On the Islam point, I explained that Mohammedism and Protestantism were both heresies and talked about how the Pope is meant to be a bridge builder. (I didn't mention that if all of united Christendom didn't eliminate the heresy of Mohammedism centuries ago, why would he think that a bunch of disparate Christians would fare any better today.)

I also told him that I completely disagreed with his desire to leave the Church and that God would never lead him away from the fullness of Truth. To the comment meant to get some concession out of me about "appreciating" his path, I told him I didn't have to appreciate anyone leaving the Church. As his in-law and fellow Christian I would love him and always pray for him, but in no way did I appreciate this endeavor.

Not the most charitable, probably not the most efficacious, but not completely milque-toast. If God wants me to do any apologetics, He's going to have to provide all of it for me, every last drop.

*This is not to equate Lutherans with fundamentalists

Photo translation from Bulgarian (so it said): This is not a dung-hill. Violators will be fined


Chris said...

This couldn't be applied to all ex-Catholics, of course, but when I was still an evangelical, I found that the ex-Catholics I met knew less about Catholic doctrine than I did.

Which could explain why I eventually became Catholic....

As to folks who are raised Protestant, I think it's safe to say that most of them have never heard a good, thorough explanation of Catholic doctrine. Certainly I didn't understand there was a concept called 'the Real Presence' until I was in my early 40s.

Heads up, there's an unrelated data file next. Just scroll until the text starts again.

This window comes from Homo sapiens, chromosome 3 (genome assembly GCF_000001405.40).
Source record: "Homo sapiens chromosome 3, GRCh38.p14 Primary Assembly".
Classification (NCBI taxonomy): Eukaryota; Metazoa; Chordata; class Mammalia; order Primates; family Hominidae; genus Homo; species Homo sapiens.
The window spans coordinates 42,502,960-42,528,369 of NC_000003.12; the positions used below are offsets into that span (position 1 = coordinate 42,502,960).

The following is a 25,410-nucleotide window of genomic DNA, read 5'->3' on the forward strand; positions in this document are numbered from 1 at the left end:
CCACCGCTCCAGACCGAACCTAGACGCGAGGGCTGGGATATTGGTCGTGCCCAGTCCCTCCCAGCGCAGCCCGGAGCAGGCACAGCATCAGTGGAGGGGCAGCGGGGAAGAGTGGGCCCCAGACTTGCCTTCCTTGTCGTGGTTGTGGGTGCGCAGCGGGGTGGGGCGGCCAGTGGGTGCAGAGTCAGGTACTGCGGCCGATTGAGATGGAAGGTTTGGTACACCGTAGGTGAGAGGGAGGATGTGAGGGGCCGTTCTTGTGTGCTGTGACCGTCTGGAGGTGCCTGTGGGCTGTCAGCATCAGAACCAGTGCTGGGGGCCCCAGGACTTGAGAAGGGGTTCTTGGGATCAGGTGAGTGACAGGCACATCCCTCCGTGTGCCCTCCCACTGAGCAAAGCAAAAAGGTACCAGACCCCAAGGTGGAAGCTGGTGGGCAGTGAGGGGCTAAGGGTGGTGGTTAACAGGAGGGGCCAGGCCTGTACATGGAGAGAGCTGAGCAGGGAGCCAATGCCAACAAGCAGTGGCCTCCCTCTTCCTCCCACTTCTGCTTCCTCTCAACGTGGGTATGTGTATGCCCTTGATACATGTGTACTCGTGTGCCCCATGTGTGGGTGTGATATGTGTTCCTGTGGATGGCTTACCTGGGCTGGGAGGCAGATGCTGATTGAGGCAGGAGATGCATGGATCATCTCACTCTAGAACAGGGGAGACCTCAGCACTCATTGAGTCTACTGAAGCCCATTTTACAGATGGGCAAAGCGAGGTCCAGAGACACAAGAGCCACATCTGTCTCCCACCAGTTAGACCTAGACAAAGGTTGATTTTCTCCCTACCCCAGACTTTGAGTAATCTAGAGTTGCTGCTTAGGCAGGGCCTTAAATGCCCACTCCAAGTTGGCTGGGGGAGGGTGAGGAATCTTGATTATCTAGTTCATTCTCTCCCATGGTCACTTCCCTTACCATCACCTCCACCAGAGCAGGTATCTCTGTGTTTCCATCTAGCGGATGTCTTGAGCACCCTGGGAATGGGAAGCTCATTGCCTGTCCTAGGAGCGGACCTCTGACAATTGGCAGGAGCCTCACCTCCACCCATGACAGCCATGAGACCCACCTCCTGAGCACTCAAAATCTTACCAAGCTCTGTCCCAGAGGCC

swissmiss said...

I really don't think my in-law, like you said, understands what he is leaving. He said, "Well, he [my husband] went the other way [to Catholicism from Lutheranism], so it's the same thing." It's not a reversible engine, some paths are dead ends.

Like I think I said at pizza, your perspective as a convert is so refreshing!!

I thought your next birthday was your 40th ;)

Cathy_of_Alex said...

Swissy: To Bede you listen! :-) Good point, Bede.

Your -IL could bring souls to Christ as a Catholic. I'm curious to know why he thinks that may not be possible as he listed that as a reason for his conversion. It could be, as Bede indicated, he knows more about Lutheranism than he really knows about Catholicism.

swissmiss said...

Sadly, like many Catholics, I think he knows little of Catholicism and even less of Lutheranism...strictly speaking. From my limited understanding, most parishes tend to follow the interests the pastor, I could be very wrong, but whatever Lutheranism he has gotten has been the interpretation of one man's interpretation of another (Luther). BTW: This is an ELCA (Evangelical Lutheran Church of America) parish, which is even more liberal than the LCMS (Lutheran Church Missouri Synod) that my in-laws used to attend on occasion.

Chris said...

Missouri Synod is, on the whole, a pretty conservative brand of Lutheranism. But just like among Catholics, individual churches can range from uber-liberal to ultra-conservative.

And thanks... but I'm afraid my next birthday is 40+10!

swissmiss said...

Hubby's uncle (by marriage) is either a WELS or LCMS pastor. Way conservative. However, hubby also had a great-aunt who was a Benedictine sister.